(Artwork care of Karen Ramsay (www.karenramsay.com), profile photo care of brianlackeyphotography.com)

Friday, May 17, 2013

Recording review - Arbouretum, Coming Out of the Fog (2013)

Echoes of 1972 super-groups that never existed

Consider the prototypical hipster band. They're a clever duo, mining old-school sounds. They blend in a little electro-vibe synth here and there and then proudly apply a low-fi matte finish. Arbouretum is not that band. Those other cats would shrivel up against the onslaught of warm tube distortion on Coming Out of the Fog. It's not "retro"; it's a freaking secret radio station broadcasting from an alternate 1972. One where Neil Young joined Bad Company and they jammed with Richard Thompson and the Velvet Underground. Arbouretum doesn't just sound like a band from that era; they capture the exact production quality of those classic recordings. With the dynamic compression of old microphones and analog tape, the instruments all blend together into a warm, live-room mix. As nice as the MP3s sounded, I wish I had a copy on 180 gram vinyl to really soak in the period sound.

In 2011, their album The Gathering (review) instantly became one of my top recordings for the year. Coming Out of the Fog doesn't meander quite as widely as that record, but it's a strong followup. They still understand the magic of how to use a down-tempo, roaring distortion to build intensity. On "Renouncer", they set up a simple pattern of Super-Fuzzed guitar and bass that roils and swirls around the solid drum work. Dave Heumann's vocal is husky with a delicate edge, somewhere between Paul Rodgers and Warren Zevon. The steady pace fits the oblique lyrics that reference the lessons of St. Simeon Stylites and other religious figures. Even the lead is unhurried. The band takes a similar approach on "All At Once, The Turning Weather", dragging the tempo and letting the rumble of guitar and bass fill the track. This time drummer Brian Carey gets a little room to show off some sweet cymbal work, using his ride to periodically frost the edges.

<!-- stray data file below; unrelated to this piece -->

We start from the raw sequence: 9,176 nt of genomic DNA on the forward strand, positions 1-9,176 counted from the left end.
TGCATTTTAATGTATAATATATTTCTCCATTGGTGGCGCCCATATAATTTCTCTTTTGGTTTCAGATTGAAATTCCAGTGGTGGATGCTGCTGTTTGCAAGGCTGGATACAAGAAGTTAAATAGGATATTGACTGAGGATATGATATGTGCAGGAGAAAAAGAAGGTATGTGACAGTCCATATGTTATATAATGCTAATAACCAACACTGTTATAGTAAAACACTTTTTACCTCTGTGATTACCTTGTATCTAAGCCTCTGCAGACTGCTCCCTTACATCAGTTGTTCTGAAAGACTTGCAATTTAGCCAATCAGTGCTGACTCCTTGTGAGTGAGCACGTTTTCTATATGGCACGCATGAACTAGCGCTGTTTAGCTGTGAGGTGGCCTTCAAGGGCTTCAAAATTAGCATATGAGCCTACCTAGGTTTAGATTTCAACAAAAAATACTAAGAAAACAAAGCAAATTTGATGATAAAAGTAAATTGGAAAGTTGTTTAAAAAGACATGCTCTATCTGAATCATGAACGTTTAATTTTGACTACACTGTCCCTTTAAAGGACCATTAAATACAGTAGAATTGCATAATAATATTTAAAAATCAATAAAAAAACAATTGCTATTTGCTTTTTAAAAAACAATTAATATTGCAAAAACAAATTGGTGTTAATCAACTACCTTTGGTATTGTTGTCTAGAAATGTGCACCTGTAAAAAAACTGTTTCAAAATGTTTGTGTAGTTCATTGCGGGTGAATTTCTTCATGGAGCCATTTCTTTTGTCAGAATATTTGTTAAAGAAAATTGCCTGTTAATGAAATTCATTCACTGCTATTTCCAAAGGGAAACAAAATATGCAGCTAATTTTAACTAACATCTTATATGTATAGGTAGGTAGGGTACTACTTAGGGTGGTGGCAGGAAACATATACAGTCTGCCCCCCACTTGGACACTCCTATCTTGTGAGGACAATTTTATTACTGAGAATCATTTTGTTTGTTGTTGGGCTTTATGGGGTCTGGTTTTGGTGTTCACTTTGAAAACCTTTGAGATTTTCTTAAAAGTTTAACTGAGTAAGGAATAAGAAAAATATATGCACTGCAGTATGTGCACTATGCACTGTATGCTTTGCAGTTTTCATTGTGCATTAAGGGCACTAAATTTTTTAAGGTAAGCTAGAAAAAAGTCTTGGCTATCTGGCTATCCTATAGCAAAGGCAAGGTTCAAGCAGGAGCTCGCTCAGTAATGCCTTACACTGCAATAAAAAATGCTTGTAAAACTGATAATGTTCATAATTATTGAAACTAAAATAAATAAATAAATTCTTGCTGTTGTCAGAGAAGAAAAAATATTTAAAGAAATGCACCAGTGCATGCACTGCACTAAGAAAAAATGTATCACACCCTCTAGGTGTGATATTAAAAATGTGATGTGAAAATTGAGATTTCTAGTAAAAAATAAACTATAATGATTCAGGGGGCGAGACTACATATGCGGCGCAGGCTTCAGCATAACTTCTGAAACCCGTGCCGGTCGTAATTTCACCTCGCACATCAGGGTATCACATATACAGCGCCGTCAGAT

While they're effective at the drag-beat crunch, Arbouretum has no problem opening up the throttle. The album peaks with "World Split Open", whose mid-tempo drive is centered around a resonant acid-rock guitar riff. The repetition becomes a saturated raga meditation worthy of the Velvet Underground, with hints of "All Tomorrow's Parties". The comparison is apt as Corey Allender's bass meshes with Carey's drums to evoke John Cale and Mo Tucker. Glimpses of feedback are scattered throughout the cushioning cocoon of fuzz. Heumann's heady lyrics have a grand feel:
To cast aside a world of lies
Where distress and trouble grows
To dispel the legends that surround
An unfolding compass rose
The solo is untethered, as if Heumann is manipulating a chaotic fountain of noise. The buffeting distortion is cathartic, but the stripped down, tribal beginning to the following instrumental track, "Easter Island", comes as relief. While it develops into its own noisy celebration, it's a calming drop-off to take us to the title track.

"Coming Out of the Fog" shows another side of the band. It's very Beatlesque, with a mix of Abbey Road's "Sun King" and the verse from Let It Be's "Don't Let Me Down". Heumann's restrained, Americana vocal sounds weary and philosophical, backed with Mathew Pierce's nuanced piano and Dave Hadley's singing steel guitar. It's a sweet decompression from the dark and exciting drama on the rest of the album. Coming Out of the Fog may be less epic than their last album, but Arbouretum have crafted a well-paced record that holds together and showcases the band's rich sound. I'd like to think that there's a 1972 out there somewhere, sending out these kind of echoes across dimensions.

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